Article Image
Elaine Burchman / Staff photographer

Construction sites may soon be redesigned with a new NYC sidewalk shed plan that replaces eyesores with colorful structures.

The city is designing a new umbrella, but this invention will protect New Yorkers from a lot more than just rain. On Jan. 21, Mayor Michael Bloomberg, with the New York City Department of Buildings and the American Institute of Architects, announced "Urban Umbrella," a new design for the city's sidewalk sheds—the enclosures that cover sidewalks while construction is being done on a building. Sheds protect pedestrians from construction activity on scaffolding above them. These basic plywood-and-metal boxes are located at construction sites citywide, and locally, these structures continue to fill a large, three-year development project on Columbus Avenue between 97th and 100th streets. According to sketch renderings, the new design has arching metal bars that meet to form a colorful ceiling in a structure resembling an umbrella. Marc LaVorgna, spokesperson for the Office of the Mayor said the design would improve pedestrian traffic and be more aesthetically pleasing. "The new design will increase the amount of usable sidewalk space, decrease the opportunity for people to walk into poles, and create less impediments on the sidewalks," he said. "It looks better, covers up less of the buildings, which is attractive for store owners and will be cheaper in the long run because the materials will last longer." But for some neighborhood residents, the shed's appearance is a secondary concern. After a crane accident caused part of a sidewalk shed to collapse in October 2009 at the Columbus Square project on 97th Street, local community groups held a forum with the Department of Buildings to address safety concerns. Paul Bunten, President of Westsiders for Public Participation, a community group that has been vocal about protesting the causes of the October accident, said that he understands that "Urban Umbrella" is just a cosmetic improvement. "This new design wouldn't have prevented the accident at 97th and Columbus, because this new design is not related to safety," he said. The city's mentions of increased safety with the new design are limited only to a note that the new structures will not have exposed bolts. "Because of certain laws, more of the city's sidewalks are covered for longer and longer periods, and they're not attractive or inviting to walk under," Bunten added. Carly Sullivan, spokesperson for the Department of Buildings, said that the structure, designed to hold 300 pounds per square foot, meets all building code standards. "Sidewalk sheds are important part of keeping the city safe, but we asked ourselves is there any way to make the pedestrian experience easier to navigate?" Sullivan said. But one local scaffolding company raised safety objections to the proposed plan. "Concept of beautifying is fine, but it's not practical. I have yet to see a proposal that could meet building standards for scaffolds and could hold 300 pounds per square foot," said a vice president of a New York based scaffolding company who requested anonymity out of concern that his comments could negatively impact business. "The city should invest more time to ask engineers as opposed to just looking at the aesthetics." David Lapham, an operations engineer for the Turner Construction Company, which is running a construction site at 120th Street and Broadway, said that a new design would need to meet specific requirements. "It could only work if it doesn't block sidewalks and pedestrian traffic," Lapham said. LaVorgna said that once the city begins manufacturing the new sheds, businesses will be able to choose between using the current scaffold model—which, according to the mayor's office, has been in use since the 1950s—or the updated version. And to the mayor, design matters, he added. "The aesthetics of a product matter and impact quality of life," LaVorgna said. "New York City strives to have the best quality design possible and street life is New York life." Shelley Ferrall, an employee at the Mandell School located on the corner of Amsterdam and 95th Street, said that for the past five months her school has been blocked by a sidewalk shed, which makes it difficult for people to locate the school, and also blocks incoming light. "People struggle to find us now—they would be able to see us with this," Ferrall said of the proposed design. Pointing to a sidewalk shed on Broadway and 120th Street, Ron Shapiro, GS/JTS '13, said, "This is disgusting to look at. If it had more of an aesthetic feel, construction would get a less disgusting response." Leo del Vecchio, a construction worker at 120th Street, said that from a practical standpoint, new sheds are needed. "They should be replaced, they are heaved from years of frost."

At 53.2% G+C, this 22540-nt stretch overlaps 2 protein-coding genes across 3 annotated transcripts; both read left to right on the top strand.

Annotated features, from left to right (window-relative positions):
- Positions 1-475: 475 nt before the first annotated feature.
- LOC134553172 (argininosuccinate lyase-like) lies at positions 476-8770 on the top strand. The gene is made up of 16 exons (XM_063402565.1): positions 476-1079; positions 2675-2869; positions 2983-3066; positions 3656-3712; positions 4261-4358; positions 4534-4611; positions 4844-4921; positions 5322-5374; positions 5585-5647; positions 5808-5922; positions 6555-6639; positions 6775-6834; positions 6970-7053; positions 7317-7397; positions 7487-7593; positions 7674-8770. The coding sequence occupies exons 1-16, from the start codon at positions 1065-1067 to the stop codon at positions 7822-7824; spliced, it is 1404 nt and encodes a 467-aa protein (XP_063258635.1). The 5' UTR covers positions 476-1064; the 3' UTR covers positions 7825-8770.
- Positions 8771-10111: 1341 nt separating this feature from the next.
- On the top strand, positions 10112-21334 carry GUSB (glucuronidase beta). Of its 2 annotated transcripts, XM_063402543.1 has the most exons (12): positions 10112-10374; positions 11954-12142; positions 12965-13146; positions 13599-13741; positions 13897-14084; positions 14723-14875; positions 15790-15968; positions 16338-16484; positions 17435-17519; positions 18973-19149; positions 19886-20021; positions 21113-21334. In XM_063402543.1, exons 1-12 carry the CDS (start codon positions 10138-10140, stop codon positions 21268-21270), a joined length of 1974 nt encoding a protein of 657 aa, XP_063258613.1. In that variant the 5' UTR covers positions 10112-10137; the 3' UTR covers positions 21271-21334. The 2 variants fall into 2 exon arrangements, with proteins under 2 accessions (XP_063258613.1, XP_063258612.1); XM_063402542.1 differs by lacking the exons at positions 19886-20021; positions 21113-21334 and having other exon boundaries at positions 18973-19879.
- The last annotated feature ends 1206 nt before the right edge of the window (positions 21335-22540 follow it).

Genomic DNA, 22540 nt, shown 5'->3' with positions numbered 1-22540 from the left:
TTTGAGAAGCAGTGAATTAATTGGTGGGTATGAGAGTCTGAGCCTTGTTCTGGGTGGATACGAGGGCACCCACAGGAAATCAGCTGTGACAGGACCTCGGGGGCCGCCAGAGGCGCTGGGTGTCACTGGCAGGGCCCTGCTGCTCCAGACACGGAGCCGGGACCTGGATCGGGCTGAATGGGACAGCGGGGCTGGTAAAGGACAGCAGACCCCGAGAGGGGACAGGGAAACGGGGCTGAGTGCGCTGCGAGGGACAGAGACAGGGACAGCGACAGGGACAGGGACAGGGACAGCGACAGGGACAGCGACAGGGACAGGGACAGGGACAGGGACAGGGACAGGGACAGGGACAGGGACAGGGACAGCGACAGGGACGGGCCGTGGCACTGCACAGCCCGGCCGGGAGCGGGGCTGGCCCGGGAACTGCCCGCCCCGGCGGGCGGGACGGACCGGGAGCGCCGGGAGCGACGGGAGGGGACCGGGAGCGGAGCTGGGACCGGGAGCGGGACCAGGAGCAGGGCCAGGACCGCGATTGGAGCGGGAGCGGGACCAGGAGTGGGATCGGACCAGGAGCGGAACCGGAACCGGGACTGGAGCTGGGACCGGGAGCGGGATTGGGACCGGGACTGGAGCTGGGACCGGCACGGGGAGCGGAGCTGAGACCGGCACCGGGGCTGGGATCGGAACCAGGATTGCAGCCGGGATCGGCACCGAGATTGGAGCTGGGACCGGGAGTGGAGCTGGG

Mayor Bloomberg Construction Columbus Square